Mass Media, Mass Propaganda: Understanding the News in the 'War on Terror'

Mass Media, Mass Propaganda: Understanding the News in the 'War on Terror'

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Overview

Mass Media, Mass Propaganda analyzes a wide range of issues, domestic and international, concerning American and global news coverage of the U.S. 'War on Terror.' Topics reviewed include: media coverage of the invasion and occupation of Iraq, the proliferation of weapons of mass destruction, Iraqi civil war and resistance to occupation, September 11th and 'Operation Enduring Freedom' in Afghanistan, human rights violations in Iraqm domestic anti-way dissent and censorship, and potential future targets in the 'War on Terror.' This work approaches the study of media through a political economy analysis, examining the ways in which the American corporate media works to reinforce official views and propaganda, and the ways in which it challenges official pro-war platforms. A comparative approach is taken in contrasting the American mass media with other media institutions from the Progressive-Left American press, the British and Australian press, and Arab electronic media. Major models analyzed and evaluated throughout this work include the 'Propaganda Model,' developed by Noam Chomsky and Edward Herman, and the 'Indexing Model,' elaborated upon by scholars such as W. Lance Bennett, Steven Livingston, and Jonathan Mermin.

Product Details

ISBN-13: 9780739119037
Publisher: Lexington Books
Publication date: 01/01/2009
Pages: 340
Sales rank: 787,081
Product dimensions: 5.90(w) x 9.00(h) x 1.20(d)

About the Author

Anthony DiMaggio is assistant professor of politics and government at Illinois State University.

Table of Contents

Chapter 1 Table of Contents Chapter 2 Introduction: Understanding the News in the "War on Terror" Chapter 3 1 Public Trust, Media, and the "War on Terror" Chapter 4 2 All the News that's Fit to Omit: A Background to Pro-War Media Chapter 5 3 Weapons of Mass Diversion Chapter 6 4 The Media's War Chapter 7 5 Railing Iraqi Resistance: "Insurgency," Militias, and the Unfolding Civil War Chapter 8 6 Free Speech Fatalities Chapter 9 7 A World of Orwellian Doublethink Chapter 10 8 Doctrines of Media and State: Hailing Humanitarianism, Dismissing Disaster Chapter 11 9 Catapult the Media Chapter 12 10 Afghanistan and 9/11: The "War on Terror" Declared Chapter 13 11 A Game Plan for Infinite War? Chapter 14 Conclusion: A Movement for Progressive Media Reform Chapter 15 Bibliography Chapter 16 Index Chapter 17 About the Author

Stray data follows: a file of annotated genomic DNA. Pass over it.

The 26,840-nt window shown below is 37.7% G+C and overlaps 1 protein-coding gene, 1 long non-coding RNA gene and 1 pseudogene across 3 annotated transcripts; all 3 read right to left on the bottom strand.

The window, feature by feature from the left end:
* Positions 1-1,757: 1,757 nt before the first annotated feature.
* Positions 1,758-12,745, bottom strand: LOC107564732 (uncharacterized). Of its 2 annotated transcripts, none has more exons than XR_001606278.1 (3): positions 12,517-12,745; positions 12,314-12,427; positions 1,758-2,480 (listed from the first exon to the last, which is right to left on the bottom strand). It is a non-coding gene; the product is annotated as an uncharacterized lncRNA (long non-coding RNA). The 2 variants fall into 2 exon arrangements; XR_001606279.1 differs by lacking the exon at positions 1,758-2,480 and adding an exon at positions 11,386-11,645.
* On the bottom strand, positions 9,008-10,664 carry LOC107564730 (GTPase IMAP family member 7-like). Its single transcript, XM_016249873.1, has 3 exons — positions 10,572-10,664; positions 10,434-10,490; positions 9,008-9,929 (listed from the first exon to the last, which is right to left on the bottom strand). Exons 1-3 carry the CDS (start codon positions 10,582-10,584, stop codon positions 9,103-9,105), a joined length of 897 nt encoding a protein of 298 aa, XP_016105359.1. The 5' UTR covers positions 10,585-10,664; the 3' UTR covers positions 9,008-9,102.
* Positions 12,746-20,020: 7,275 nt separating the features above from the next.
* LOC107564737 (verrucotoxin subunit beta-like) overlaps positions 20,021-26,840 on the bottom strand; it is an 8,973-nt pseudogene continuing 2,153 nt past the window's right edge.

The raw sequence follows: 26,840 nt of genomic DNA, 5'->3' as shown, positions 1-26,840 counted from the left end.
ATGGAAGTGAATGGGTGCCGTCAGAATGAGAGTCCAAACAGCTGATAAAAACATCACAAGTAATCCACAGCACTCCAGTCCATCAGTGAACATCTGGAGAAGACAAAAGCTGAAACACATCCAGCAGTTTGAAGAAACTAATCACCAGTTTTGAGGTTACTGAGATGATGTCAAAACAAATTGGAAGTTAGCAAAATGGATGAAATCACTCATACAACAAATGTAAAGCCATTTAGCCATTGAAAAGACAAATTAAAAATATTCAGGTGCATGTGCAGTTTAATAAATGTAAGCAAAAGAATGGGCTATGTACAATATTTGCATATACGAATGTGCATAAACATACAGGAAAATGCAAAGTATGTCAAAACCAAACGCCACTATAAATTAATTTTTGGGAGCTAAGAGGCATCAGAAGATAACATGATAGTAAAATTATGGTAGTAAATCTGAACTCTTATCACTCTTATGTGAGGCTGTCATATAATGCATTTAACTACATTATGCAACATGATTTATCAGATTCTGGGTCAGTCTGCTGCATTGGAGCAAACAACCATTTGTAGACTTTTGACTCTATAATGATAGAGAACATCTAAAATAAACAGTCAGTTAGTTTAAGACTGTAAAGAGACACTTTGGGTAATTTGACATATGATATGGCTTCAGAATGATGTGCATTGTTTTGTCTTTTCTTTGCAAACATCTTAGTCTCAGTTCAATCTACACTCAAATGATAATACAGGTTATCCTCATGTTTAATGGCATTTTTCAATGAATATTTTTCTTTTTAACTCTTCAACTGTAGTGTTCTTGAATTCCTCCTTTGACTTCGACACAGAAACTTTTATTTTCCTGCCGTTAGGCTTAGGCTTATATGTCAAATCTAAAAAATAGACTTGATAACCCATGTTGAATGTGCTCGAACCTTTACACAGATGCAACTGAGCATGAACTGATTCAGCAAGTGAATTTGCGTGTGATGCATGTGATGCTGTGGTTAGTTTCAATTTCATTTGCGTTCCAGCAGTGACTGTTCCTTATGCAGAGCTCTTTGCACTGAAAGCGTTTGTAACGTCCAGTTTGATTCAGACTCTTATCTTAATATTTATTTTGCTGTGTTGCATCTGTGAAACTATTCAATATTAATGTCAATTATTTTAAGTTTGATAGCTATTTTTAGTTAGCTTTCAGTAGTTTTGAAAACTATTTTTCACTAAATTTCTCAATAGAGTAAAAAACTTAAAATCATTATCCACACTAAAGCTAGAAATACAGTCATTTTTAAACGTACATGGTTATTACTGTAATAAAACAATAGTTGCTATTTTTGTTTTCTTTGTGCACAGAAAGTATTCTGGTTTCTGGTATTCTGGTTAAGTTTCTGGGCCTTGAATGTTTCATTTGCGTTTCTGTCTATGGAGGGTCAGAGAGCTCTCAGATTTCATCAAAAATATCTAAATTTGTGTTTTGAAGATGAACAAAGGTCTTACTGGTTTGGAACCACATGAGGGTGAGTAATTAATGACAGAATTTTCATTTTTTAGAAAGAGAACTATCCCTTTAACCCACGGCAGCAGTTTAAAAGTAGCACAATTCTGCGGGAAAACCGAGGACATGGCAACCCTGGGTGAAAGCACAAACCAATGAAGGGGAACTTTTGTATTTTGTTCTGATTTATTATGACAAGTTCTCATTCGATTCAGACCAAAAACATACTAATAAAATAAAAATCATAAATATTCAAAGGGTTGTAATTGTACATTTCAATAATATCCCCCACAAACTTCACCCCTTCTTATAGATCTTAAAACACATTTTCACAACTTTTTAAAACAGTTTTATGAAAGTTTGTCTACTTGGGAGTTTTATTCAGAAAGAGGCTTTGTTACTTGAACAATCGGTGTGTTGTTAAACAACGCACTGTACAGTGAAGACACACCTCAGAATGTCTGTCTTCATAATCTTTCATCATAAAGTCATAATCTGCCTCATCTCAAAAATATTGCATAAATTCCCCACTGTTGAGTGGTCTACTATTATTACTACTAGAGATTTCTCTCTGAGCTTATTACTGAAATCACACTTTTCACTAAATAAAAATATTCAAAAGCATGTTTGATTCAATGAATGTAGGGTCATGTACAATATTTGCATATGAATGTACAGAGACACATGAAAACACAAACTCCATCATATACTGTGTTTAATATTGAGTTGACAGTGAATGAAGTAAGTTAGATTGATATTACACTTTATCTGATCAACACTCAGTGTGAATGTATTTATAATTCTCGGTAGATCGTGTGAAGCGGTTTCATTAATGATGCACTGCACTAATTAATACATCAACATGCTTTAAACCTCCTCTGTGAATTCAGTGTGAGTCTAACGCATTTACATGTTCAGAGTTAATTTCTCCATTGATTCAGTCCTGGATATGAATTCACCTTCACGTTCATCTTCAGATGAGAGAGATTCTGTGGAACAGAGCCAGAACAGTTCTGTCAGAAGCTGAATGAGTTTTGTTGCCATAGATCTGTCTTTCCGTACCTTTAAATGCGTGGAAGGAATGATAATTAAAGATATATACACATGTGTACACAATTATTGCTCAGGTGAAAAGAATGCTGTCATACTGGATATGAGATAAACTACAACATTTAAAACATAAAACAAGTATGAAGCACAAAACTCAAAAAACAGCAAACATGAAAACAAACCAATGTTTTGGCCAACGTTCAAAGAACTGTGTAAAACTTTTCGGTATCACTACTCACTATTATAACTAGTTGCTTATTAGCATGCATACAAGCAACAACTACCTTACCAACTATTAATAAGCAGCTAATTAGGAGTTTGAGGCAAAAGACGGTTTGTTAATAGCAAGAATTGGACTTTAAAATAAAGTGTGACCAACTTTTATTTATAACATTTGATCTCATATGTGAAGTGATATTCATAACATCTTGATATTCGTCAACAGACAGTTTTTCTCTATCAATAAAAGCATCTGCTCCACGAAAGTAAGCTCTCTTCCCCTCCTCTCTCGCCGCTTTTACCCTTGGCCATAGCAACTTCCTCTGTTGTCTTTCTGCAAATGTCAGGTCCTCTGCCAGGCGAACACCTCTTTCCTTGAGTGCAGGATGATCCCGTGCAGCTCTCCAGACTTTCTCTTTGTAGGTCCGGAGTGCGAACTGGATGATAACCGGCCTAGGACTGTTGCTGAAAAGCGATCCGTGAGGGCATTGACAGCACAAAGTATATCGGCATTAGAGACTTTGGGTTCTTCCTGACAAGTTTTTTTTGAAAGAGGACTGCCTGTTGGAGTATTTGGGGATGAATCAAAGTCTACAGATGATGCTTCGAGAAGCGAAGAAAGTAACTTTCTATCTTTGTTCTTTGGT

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Mass Media, Mass Propaganda: Understanding the News in the 'War on Terror' 5 out of 5 based on 0 ratings. 1 reviews.
willyvan More than 1 year ago
This thoroughly-researched book studies the US media’s coverage of the ‘war on terror’, especially of the war on Iraq. The US government famously claimed that Iraq had weapons of mass destruction, and the media managed to ignore the actual inspectors’ findings. Scott Ritter, a UN arms inspector in Iraq throughout the 1990s, reported, “Since 1998, Iraq has been fundamentally disarmed.” Hans Blix, who led the 2002-03 UN Iraq weapons inspection, reported that “UNMOVIC [United Nations Monitoring, Verification and Inspection Commission] had not found any such weapons.” The US government and media claimed that the resistance in Iraq were foreign terrorists who targeted only civilians. But the Center for Strategic and International Studies found that between September 2003 and October 2004 only 4.1 per cent of resistance attacks were directed against civilians, while 75 per cent were against coalition forces. Only the Los Angeles Times reported that “of the more than 1,000 men between the ages of fifteen and fifty-five who were captured … just fifteen are confirmed foreign fighters.” NATO forces killed hundreds of thousands of civilians, targeting and destroying whole cities, like Fallujah. ‘After Leveling City, U.S. Tries to Build Trust’, was the Los Angeles Times headline of 7 January 2005. The media called insurgents terrorists when they killed civilians while targeting US forces. But they did not call US forces terrorists when they killed civilians while targeting insurgents. The British media were slightly better than the US media. Lancet reported that 100,000 Iraqi civilians died in the 18 months after the 2003 NATO invasion and that about 650,000 Iraqis died through 2006 due to the rise in violence after the invasion. The Sunday Times reported on 26 March 2006 that US troops had executed eleven civilians in the village of Abu Sifa, ‘Iraqis killed by US troops ‘on rampage’: “Women and children were blindfolded and hands bound.”